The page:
Friday, November 30, 2007

Richway Early 80's TV Ads

I've waited quite awhile for these, but looking back you have to admit that pretty much any TV from the early 80's was pretty cheesy. Hope you enjoy!



Richway Back to School ad from Fall of 1982.



Is this Lake Lanier or Lake Allatoona? Remember, Richway was headquartered in the old Rich's building the whole time even after Federated bought them, so an ad featuring a local man at a local lake was not unlikely.

Also, maybe I'm imagining it, but I swear I recall a Richway ad from the late 1980's playing the intro part of Laura Branigan's "Gloria". Since using pop songs in ads is nothing unusual today, I wonder if my memory served me right. I was a little kid then. Thanks, J, for the heads up on these!

Friday, November 23, 2007

1983 Richway flyer and more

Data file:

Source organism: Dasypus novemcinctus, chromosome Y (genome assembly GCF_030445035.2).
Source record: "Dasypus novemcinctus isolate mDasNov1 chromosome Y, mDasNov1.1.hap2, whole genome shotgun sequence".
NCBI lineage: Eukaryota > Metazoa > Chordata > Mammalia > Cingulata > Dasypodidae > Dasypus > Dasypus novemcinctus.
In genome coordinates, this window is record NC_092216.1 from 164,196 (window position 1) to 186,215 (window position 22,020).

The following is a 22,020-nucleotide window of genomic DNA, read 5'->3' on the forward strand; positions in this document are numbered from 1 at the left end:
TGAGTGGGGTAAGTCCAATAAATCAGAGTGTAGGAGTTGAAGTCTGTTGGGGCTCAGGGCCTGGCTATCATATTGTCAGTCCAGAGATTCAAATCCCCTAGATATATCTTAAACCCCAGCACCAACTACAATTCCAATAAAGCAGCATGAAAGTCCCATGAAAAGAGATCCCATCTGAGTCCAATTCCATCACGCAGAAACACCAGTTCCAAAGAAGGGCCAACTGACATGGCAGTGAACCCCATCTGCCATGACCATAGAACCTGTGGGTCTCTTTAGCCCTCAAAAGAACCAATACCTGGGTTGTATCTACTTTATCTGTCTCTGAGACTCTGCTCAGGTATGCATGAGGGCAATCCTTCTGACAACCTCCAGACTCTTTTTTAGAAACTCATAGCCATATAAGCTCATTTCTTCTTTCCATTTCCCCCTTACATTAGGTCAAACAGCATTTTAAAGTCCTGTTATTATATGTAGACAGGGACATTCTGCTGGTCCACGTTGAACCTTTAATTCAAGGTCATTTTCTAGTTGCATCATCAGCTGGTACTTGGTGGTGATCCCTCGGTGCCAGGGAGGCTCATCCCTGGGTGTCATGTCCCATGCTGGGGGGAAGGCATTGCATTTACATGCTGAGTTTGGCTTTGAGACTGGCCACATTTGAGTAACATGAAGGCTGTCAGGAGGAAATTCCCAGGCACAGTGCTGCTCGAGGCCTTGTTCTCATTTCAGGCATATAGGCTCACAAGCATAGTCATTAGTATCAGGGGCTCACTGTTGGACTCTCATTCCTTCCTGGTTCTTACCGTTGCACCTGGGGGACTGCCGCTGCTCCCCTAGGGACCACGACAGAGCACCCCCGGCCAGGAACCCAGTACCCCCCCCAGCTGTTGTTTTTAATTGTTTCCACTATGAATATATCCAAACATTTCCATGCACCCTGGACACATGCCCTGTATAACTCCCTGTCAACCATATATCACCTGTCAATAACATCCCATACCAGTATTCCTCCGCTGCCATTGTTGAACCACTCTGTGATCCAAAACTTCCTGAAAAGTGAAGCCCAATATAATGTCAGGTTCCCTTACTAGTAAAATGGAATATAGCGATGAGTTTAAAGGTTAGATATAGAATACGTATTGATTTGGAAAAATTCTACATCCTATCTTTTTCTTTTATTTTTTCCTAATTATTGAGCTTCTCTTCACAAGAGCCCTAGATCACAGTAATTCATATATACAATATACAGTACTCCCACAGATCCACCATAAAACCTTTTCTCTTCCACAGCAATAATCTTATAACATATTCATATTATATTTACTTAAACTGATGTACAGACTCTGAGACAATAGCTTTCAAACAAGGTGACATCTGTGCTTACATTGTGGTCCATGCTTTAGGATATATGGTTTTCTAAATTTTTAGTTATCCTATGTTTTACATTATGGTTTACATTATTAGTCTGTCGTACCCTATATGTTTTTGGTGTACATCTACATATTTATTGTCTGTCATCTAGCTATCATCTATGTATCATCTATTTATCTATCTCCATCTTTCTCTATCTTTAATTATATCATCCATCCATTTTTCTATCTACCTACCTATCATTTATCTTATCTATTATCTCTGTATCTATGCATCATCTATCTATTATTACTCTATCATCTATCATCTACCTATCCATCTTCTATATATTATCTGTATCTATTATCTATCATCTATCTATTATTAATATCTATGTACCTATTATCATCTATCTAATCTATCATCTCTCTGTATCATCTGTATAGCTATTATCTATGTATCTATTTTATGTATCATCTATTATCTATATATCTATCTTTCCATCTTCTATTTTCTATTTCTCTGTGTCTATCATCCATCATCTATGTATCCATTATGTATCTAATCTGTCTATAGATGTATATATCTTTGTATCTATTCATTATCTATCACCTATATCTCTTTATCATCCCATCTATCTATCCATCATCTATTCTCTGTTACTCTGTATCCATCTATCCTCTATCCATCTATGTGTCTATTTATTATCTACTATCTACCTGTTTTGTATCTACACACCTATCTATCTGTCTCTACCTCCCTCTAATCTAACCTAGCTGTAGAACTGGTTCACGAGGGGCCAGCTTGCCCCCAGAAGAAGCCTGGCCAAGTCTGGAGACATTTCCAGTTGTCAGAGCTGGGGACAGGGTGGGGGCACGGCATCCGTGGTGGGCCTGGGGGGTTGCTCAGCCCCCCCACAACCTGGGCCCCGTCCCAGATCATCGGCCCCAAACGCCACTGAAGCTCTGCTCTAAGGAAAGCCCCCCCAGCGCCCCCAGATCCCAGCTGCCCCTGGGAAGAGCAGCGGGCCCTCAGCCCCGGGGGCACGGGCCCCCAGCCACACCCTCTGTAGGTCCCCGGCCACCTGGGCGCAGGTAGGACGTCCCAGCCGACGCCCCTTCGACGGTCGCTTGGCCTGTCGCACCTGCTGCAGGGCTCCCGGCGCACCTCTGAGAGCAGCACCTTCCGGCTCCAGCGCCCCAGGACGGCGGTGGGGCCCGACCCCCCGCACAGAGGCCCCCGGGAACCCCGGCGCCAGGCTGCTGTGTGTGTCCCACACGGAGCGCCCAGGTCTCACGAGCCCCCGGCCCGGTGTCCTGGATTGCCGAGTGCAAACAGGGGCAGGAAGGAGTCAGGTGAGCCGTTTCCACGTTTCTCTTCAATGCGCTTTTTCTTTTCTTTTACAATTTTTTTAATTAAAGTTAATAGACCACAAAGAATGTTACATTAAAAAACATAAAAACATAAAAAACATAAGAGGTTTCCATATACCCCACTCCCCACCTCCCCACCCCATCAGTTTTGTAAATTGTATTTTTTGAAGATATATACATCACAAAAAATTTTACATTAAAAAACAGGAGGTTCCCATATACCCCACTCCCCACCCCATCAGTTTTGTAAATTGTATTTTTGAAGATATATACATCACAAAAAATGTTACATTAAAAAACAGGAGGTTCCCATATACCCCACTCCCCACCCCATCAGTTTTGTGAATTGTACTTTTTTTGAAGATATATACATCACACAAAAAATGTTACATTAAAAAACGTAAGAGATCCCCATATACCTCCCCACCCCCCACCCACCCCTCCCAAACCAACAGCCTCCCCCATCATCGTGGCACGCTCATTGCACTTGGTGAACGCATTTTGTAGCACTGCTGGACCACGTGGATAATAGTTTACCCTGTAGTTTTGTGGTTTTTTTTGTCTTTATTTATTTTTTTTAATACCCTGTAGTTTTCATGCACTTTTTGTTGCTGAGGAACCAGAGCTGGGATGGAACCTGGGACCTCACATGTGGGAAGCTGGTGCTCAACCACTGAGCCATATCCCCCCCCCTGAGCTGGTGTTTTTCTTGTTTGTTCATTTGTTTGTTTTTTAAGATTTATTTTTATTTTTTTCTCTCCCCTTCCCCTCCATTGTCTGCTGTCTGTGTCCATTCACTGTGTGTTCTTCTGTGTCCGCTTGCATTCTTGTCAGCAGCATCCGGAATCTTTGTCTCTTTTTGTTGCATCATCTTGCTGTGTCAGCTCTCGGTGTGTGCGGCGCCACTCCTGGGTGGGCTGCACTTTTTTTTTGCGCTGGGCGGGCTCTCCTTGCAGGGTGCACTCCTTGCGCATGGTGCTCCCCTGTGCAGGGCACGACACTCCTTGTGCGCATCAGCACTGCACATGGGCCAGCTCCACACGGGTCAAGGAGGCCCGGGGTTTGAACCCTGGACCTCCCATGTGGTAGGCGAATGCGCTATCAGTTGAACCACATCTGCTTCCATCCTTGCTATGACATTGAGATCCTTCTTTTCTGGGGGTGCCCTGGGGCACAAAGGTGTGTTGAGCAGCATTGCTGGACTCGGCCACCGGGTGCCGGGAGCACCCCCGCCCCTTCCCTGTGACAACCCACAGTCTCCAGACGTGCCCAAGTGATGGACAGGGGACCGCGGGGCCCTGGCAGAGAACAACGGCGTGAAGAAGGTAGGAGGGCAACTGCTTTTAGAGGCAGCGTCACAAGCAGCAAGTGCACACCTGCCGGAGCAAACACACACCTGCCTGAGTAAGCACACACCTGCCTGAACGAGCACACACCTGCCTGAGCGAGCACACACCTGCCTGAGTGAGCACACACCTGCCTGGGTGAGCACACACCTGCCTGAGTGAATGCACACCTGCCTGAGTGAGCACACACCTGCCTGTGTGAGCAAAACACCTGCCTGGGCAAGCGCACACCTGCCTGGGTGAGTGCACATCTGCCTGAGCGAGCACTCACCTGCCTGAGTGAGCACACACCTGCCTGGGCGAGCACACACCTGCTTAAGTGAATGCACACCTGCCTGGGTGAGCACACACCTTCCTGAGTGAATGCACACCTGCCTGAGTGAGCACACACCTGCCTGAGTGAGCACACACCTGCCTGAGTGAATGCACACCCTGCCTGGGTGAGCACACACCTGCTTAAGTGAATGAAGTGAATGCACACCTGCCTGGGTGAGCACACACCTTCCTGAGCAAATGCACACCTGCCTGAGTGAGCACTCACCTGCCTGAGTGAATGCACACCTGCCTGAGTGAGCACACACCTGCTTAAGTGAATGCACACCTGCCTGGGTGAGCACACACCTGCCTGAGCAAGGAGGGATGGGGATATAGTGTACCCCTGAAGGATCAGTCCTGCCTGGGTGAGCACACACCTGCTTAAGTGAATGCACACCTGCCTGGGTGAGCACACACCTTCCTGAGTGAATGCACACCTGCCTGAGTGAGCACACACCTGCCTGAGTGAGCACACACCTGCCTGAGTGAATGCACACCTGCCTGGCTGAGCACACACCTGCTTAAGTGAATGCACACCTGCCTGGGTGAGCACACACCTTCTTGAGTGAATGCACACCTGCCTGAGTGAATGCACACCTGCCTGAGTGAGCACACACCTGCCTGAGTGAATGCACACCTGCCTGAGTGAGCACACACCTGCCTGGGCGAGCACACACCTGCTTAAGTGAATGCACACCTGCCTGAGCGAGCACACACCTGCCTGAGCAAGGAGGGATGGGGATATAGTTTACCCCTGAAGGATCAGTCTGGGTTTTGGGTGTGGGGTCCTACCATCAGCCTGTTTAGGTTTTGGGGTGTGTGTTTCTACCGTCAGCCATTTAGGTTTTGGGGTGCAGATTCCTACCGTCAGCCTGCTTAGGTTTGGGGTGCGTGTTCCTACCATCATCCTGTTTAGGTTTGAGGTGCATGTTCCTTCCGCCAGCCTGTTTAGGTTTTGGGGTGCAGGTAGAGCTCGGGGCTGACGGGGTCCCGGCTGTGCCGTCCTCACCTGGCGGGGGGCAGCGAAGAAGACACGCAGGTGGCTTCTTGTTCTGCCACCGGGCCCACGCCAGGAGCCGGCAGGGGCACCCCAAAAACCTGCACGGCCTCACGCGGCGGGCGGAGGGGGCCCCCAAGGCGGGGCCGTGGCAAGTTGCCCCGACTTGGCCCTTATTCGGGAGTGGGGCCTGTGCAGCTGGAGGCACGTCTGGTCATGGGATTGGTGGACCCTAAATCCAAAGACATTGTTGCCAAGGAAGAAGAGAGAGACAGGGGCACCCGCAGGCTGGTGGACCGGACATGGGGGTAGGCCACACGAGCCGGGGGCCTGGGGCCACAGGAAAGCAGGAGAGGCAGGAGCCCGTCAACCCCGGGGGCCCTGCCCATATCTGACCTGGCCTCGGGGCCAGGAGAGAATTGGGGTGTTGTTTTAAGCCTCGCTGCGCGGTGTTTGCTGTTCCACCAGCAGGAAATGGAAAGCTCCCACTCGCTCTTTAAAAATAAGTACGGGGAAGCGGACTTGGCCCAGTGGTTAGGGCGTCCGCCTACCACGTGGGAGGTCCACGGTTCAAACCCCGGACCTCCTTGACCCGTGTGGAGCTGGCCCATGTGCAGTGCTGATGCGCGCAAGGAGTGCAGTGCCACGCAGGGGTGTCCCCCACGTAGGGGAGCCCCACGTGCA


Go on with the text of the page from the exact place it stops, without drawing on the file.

Here is a treat for what I found to be more than a few people sentimental about Richway. A contributor who chooses to be known only as "J" sent me scans of a flyer made in 1983 for Richway. The story is that he found this in an attic of his grandparents house along with a newspaper from that era. In all, they are very well preserved. Also, he included a low resolution scan of a postcard for the Atlanta Expo Center, which I have outside pics of. The Atlanta Expo Center, located on Jonesboro Road today fills what had been the Richway in addition to the Treasure Island/Home Depot locations mentioned in the previous "Treasure Island" post.


In these pics, I am largely including ones with the logo, but will include a couple others for amusement. You have to admit that times sure have changed since these pics.

I'm guessing Richway had a better selection of hardware than snob-appeal Target that took its place did. Nevertheless, I've heard both are very similar in many ways, though obviously Target is much less fun.


How about a $400 VCR? And this is in 1983 dollars, folks. Also take your pic at Urban Cowboy overkill for $6.99 on your choice of LP or cassette so you can go and replace them all with CD's ten years later just to download them illegally another 10 years later.